Colbert For You and Me!

23 10 2007

Stephen Colbert, of the dropped final consonant-sound fame, announced last week that he’ll run for president in his home state of South Carolina, and only his home state of South Carolina, on the Favorite Son ticket.

Residents of the blogosphere — ones who write about things of substance, and not rants on suds, quick eating and Youtube — sounded off on his candidacy in the aftermath.

Is this something that’s good for American democracy, or just another funny but meaningless sideshow in the carnival that is the presidential election? Or, is humor just what we need in the campaign?

Don’t Fear Big Beer

22 10 2007

Last week, the beer world — and thus, by proxy, the business world — stirred when the wig-wearers at Coors and Miller announced that their companies were arranged to wed. It’s to be a glamorous wedding,

Now, the raw market share if Miller and Coors merged would still only reach the mid-30s, a dozen or so percentage points behind Bud’s behemoth. But what that means is that there are now two major pillars of American macrobrewing. And if it resembles the political structure of this country, it’s kind of like that. Craft brewing, once the norm in America, then virtually non-existent, is not the Green Party, or Libertarians (I guess it’s kinda like libertarians).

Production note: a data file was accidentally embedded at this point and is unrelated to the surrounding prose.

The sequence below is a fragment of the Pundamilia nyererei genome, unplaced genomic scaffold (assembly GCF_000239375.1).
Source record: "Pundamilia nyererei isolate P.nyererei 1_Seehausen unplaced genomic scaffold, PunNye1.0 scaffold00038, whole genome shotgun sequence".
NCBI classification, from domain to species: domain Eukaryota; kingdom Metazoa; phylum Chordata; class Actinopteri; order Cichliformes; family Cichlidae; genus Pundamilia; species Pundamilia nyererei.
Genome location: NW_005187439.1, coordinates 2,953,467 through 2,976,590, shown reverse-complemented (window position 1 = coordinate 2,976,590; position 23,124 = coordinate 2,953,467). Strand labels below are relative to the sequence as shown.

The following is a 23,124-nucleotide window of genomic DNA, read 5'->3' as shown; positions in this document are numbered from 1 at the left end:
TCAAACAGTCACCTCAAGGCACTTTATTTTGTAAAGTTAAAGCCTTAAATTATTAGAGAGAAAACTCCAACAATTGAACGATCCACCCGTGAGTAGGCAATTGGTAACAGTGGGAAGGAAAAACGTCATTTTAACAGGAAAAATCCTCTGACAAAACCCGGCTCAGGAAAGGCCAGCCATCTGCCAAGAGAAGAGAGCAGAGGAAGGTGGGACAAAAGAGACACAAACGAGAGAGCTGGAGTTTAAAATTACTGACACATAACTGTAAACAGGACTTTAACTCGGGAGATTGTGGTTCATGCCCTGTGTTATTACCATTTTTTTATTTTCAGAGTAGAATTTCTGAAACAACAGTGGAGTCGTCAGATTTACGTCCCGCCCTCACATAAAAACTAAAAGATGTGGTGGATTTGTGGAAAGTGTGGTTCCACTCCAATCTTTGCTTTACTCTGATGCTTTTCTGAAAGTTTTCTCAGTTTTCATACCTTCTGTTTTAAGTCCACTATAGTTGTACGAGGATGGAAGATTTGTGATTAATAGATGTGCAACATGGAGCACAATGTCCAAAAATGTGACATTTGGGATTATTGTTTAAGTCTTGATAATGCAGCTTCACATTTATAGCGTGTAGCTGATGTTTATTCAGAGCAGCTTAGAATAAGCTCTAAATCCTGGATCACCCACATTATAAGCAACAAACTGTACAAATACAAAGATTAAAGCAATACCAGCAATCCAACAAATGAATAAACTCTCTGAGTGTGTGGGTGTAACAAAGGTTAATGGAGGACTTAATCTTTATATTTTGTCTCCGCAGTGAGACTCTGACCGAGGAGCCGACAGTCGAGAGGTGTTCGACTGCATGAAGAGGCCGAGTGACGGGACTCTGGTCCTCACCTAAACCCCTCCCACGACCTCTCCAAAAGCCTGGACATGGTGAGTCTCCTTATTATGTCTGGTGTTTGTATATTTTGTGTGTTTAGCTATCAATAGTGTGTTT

It’s a whole new party, one that has shaken, and will continue to shake the foundations of beer culture here, returning the judgement on taste and creativity to the drinkers and not corporate execs who force it down their throats, says Garrett Oliver, brewmaster of the Brooklyn Brewery.

I wrote a post two weeks or so back talking about how the beer giants are responding to the threat of craft brewers by not resting on their laurels, but pressing those laurels in the face of drinkers. Like an aging athlete walking around with a bag full of trophies that he’ll brandish when confronted. They’re resting their ambitions on their size, advertising their companies instead of their products, hoping that drinkers will be impressed by what has come before instead of following their tastebuds and minds.

Now, it appears, they’re traveling the same path cut by Catholics in response to the proliferation of science and the skepticism: Consolidation. By joining together in force, by accruing strength in numbers, purveyors of religion were able to bully the less powerful into imposed belief. The Church employed a threatening vocabulary, not to mention a good deal of violence, and made an already rigid dogma even more inflexible.

We saw how that worked out.

Coors and Miller will merge, and the resulting effect will allow their execs a quick, smug breath. But we have seen the fall of Big Steel, of GM, Ford because the scale of the operations made the companies too large for any flexibility and adaptibility. Size matters here, but ultimately, Americans are becoming more and more concerned with how you use it.